In addition, the decision to require the use of PTINs was not arbitrary or capricious. The agency offered several justifications for the regulation requiring the exclusive use of PTINs. First, the IRS explained the need to identify tax return preparers in order to maintain oversight, and stated that the use of a single identifying number was critical to such effective oversight. See Furnishing Identifying Number of Tax Return Preparer, 75 Fed. Reg. at 60310, 60313. The IRS stated that the use of a single number would “enable the IRS to accurately identify tax return preparers, match preparers with the tax returns and claims for refund they prepare, and better administer the tax laws with respect to tax return preparers and their clients.” Id. at 60314. The IRS has articulated satisfactory explanations for its actions. See State Farm, 463 U.S. at 43. There is a rational connection between the regulations — requiring the use of PTINs — and the stated rationales — effective administration and oversight. See id. And, there is no indication that the IRS entirely failed to consider an important aspect of the problem, or that its rationales ran counter to the evidence before it, or that its reasoning is completely implausible. See id. In addition, this was not an unexplained change in policy. See Encino Motorcars, 136 S. Ct. at 2126. The aforementioned reasons for the change in policy were identified by the IRS.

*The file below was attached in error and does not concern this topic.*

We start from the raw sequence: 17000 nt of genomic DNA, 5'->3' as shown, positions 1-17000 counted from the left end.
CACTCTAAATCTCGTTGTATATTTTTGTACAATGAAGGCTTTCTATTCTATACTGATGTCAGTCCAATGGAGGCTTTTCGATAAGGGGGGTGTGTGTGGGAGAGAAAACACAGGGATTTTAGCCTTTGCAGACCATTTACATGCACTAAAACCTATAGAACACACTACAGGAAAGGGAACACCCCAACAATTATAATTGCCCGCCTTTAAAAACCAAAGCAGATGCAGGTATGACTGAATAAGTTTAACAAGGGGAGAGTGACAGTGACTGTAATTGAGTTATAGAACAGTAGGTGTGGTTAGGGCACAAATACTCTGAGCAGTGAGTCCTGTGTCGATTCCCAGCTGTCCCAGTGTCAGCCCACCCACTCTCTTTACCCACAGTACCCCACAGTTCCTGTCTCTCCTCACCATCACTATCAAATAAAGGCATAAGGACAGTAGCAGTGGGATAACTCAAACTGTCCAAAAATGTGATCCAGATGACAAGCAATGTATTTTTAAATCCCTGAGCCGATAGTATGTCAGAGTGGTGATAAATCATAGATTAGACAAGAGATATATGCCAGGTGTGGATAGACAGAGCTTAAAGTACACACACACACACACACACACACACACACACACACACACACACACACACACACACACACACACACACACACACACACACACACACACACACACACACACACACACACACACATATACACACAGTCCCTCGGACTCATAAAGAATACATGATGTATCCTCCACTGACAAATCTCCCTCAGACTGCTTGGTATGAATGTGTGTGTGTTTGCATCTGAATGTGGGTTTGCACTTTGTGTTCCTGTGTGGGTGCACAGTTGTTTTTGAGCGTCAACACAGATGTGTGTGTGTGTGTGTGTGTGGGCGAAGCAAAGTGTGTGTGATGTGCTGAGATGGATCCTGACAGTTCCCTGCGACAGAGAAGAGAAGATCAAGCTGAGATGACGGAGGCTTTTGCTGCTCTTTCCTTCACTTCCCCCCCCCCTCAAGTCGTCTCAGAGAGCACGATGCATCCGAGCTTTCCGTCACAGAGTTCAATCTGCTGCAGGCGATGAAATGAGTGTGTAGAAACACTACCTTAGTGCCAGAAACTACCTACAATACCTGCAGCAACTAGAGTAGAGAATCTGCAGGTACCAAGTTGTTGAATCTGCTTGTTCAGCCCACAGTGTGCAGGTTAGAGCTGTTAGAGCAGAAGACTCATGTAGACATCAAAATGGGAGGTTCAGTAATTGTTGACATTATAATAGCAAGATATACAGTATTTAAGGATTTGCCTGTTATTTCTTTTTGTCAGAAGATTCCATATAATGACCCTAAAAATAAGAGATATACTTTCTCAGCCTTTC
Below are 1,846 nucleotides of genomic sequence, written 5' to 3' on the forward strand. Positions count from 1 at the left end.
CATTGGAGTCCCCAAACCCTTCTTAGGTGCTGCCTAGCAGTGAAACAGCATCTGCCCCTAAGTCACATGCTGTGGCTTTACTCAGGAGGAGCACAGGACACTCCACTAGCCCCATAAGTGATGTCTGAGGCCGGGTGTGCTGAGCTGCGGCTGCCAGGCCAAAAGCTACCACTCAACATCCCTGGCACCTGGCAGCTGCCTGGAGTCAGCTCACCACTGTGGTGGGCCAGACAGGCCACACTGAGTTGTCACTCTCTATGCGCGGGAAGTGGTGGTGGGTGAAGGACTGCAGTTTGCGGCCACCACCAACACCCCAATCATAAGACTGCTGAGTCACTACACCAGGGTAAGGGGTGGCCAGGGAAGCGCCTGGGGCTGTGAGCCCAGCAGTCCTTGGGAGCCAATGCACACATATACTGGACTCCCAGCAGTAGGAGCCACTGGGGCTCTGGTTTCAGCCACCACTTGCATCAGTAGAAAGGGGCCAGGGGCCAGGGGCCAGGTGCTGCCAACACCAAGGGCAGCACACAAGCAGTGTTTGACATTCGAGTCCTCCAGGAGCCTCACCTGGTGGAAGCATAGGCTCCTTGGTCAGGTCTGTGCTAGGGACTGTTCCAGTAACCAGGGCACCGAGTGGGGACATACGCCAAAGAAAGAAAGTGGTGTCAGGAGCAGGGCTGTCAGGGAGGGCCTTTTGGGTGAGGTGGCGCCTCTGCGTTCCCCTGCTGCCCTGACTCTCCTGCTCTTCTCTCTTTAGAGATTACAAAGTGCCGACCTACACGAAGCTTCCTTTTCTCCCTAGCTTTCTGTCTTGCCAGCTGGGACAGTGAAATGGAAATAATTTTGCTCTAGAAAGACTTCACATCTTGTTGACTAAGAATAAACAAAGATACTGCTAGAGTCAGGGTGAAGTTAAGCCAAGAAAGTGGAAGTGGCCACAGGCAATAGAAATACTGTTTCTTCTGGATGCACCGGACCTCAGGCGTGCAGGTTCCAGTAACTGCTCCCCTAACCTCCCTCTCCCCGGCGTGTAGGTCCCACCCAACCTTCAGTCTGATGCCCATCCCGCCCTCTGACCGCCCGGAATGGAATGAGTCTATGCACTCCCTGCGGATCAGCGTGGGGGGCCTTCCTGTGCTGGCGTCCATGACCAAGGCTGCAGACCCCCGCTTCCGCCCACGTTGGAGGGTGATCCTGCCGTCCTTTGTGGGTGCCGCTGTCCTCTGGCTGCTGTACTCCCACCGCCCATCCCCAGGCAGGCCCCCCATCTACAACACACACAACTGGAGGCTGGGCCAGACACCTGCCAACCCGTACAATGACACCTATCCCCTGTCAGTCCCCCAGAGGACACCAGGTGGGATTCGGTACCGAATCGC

But the Court found that the IRS had overstepped its authority in imposing a user fee for the PTIN.  The IRS relied on the Independent Offices Appropriations Act (IOAA) of 1952 in justifying the imposition of a user fee on those obtaining a PTIN.  The Court explains the conditions under which the IOAA allows an agency to impose a user fee:

The IOAA permits agencies to charge user fees for “a service or thing of value provided by the agency.” 31 U.S.C. § 9701(b). The Supreme Court has read the language of the Act narrowly in order to distinguish between fees and taxes, the latter of which are the province of Congress. See Nat’l Cable Television Ass’n, Inc. v. United States, 415 U.S. 336, 340–41 (1974). Fees are “incident to a voluntary act” and connote a benefit. Id. Agencies may impose fees for bestowing special benefits on individuals not shared by the general public. Id.; Fed. Power Comm’n v. New England Power Co., 415 U.S. 345, 350–51 (1974); Engine Mfrs. Ass’n v. E.P.A., 20 F.3d 1177, 1180 (D.C. Cir. 1994). There must be “a sufficient nexus between the agency service for which the fee is charged and the individuals who are assessed.” Seafarers Int’l Union of N. Am. v. U.S. Coast Guard, 81 F.3d 179, 183 (D.C. Cir. 1996). Agencies must “make clear the basis for a fee it assesses under the IOAA.” Nat’l Cable Television Ass'n, Inc. v. F.C.C., 554 F.2d 1094, 1100 (D.C. Cir. 1976)